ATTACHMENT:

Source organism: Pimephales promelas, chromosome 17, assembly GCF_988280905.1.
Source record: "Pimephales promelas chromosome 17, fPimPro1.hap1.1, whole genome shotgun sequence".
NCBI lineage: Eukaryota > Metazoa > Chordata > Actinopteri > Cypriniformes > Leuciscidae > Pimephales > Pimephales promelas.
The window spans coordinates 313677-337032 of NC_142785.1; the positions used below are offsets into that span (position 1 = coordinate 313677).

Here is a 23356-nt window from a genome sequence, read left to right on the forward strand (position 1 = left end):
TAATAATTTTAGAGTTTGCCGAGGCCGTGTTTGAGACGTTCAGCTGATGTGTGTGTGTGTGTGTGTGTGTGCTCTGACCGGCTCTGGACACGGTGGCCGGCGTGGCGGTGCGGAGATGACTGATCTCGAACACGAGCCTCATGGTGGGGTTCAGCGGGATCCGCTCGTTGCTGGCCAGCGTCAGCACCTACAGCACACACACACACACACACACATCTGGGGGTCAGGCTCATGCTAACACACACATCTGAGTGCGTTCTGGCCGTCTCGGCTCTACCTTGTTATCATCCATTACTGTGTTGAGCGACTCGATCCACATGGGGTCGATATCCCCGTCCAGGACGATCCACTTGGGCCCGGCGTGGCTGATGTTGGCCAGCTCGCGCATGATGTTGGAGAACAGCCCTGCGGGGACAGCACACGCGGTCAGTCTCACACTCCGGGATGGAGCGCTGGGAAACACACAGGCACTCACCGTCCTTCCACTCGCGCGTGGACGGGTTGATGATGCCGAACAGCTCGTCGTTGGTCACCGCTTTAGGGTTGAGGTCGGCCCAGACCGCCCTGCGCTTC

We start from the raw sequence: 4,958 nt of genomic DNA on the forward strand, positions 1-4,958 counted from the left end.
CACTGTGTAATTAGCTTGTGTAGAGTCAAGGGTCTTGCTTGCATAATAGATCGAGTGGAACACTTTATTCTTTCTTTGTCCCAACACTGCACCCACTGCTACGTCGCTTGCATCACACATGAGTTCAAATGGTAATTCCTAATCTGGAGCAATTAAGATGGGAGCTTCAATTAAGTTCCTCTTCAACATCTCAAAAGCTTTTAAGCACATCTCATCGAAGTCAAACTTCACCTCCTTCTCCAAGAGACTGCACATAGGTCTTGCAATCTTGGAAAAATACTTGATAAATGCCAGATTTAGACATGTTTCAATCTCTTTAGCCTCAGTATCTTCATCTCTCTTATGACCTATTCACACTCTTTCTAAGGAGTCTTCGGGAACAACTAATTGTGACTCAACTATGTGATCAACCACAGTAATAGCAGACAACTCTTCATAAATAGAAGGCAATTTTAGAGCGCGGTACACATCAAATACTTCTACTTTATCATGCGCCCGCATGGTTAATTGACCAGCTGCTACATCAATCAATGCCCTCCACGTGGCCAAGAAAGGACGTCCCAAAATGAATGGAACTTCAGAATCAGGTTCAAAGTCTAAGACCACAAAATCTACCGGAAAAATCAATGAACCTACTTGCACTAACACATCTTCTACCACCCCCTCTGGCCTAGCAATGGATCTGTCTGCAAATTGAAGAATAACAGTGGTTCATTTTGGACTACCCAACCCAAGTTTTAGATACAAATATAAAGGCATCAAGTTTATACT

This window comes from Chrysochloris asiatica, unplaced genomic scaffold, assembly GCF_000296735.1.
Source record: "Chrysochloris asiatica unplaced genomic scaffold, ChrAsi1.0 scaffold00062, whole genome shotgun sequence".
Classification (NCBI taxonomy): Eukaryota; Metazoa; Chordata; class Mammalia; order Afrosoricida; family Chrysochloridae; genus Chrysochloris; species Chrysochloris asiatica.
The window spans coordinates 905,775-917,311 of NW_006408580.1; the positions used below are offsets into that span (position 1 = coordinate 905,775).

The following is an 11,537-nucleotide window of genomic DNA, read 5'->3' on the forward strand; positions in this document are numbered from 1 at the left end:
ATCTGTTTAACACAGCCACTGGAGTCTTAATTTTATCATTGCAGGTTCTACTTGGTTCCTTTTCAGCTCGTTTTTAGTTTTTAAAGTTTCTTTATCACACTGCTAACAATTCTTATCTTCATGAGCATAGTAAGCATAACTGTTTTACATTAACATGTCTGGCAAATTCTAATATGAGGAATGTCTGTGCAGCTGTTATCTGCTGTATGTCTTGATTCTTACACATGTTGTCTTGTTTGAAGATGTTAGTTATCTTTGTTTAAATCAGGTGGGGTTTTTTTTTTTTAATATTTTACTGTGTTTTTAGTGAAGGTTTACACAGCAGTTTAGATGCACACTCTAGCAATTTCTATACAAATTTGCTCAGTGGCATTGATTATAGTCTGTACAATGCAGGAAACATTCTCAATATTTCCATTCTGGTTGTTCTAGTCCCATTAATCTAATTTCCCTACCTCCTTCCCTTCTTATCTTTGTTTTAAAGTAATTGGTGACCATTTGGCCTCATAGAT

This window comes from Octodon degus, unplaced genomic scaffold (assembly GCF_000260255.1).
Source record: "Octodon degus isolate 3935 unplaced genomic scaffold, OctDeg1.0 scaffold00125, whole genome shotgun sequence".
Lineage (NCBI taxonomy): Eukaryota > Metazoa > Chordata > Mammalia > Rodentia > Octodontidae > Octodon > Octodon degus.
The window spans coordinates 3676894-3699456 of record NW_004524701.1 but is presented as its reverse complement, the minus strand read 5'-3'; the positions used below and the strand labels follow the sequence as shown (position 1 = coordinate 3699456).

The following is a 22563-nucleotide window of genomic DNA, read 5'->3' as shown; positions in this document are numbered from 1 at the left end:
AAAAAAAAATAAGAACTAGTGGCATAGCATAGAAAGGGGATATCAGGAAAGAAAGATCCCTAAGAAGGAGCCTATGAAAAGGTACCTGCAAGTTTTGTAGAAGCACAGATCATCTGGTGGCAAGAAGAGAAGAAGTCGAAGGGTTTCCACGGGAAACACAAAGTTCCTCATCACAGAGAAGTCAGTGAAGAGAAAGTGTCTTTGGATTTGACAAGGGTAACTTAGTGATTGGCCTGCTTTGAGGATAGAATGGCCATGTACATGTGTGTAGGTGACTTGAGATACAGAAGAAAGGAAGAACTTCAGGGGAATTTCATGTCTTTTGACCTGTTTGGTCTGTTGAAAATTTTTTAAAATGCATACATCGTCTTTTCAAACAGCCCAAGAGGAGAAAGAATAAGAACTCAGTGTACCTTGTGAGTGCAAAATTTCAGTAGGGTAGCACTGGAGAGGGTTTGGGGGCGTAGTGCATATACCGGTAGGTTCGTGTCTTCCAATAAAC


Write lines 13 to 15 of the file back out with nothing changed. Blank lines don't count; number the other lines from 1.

The following is an 11,537-nucleotide window of genomic DNA, read 5'->3' on the forward strand; positions in this document are numbered from 1 at the left end:
ATCTGTTTAACACAGCCACTGGAGTCTTAATTTTATCATTGCAGGTTCTACTTGGTTCCTTTTCAGCTCGTTTTTAGTTTTTAAAGTTTCTTTATCACACTGCTAACAATTCTTATCTTCATGAGCATAGTAAGCATAACTGTTTTACATTAACATGTCTGGCAAATTCTAATATGAGGAATGTCTGTGCAGCTGTTATCTGCTGTATGTCTTGATTCTTACACATGTTGTCTTGTTTGAAGATGTTAGTTATCTTTGTTTAAATCAGGTGGGGTTTTTTTTTTTTAATATTTTACTGTGTTTTTAGTGAAGGTTTACACAGCAGTTTAGATGCACACTCTAGCAATTTCTATACAAATTTGCTCAGTGGCATTGATTATAGTCTGTACAATGCAGGAAACATTCTCAATATTTCCATTCTGGTTGTTCTAGTCCCATTAATCTAATTTCCCTACCTCCTTCCCTTCTTATCTTTGTTTTAAAGTAATTGGTGACCATTTGGCCTCATAGAT

This window comes from Octodon degus, unplaced genomic scaffold (assembly GCF_000260255.1).